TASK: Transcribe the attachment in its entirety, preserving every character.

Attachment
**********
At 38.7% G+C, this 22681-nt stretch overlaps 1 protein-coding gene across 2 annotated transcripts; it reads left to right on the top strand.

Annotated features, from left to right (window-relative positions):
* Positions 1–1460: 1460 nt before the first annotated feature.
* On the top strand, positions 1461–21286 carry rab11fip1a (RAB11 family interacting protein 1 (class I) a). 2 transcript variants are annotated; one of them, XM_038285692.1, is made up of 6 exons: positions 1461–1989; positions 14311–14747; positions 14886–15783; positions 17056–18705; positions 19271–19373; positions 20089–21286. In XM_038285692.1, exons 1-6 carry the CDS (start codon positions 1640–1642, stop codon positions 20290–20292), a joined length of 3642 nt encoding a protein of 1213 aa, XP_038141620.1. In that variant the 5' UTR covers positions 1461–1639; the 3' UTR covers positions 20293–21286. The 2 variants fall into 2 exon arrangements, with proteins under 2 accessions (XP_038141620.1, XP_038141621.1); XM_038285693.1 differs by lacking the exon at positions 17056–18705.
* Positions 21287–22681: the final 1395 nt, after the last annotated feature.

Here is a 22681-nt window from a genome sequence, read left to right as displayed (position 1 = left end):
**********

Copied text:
At 38.7% G+C, this 22681-nt stretch overlaps 1 protein-coding gene across 2 annotated transcripts; it reads left to right on the top strand.

Annotated features, from left to right (window-relative positions):
* Positions 1–1460: 1460 nt before the first annotated feature.
* On the top strand, positions 1461–21286 carry rab11fip1a (RAB11 family interacting protein 1 (class I) a). 2 transcript variants are annotated; one of them, XM_038285692.1, is made up of 6 exons: positions 1461–1989; positions 14311–14747; positions 14886–15783; positions 17056–18705; positions 19271–19373; positions 20089–21286. In XM_038285692.1, exons 1-6 carry the CDS (start codon positions 1640–1642, stop codon positions 20290–20292), a joined length of 3642 nt encoding a protein of 1213 aa, XP_038141620.1. In that variant the 5' UTR covers positions 1461–1639; the 3' UTR covers positions 20293–21286. The 2 variants fall into 2 exon arrangements, with proteins under 2 accessions (XP_038141620.1, XP_038141621.1); XM_038285693.1 differs by lacking the exon at positions 17056–18705.
* Positions 21287–22681: the final 1395 nt, after the last annotated feature.

Here is a 22681-nt window from a genome sequence, read left to right as displayed (position 1 = left end):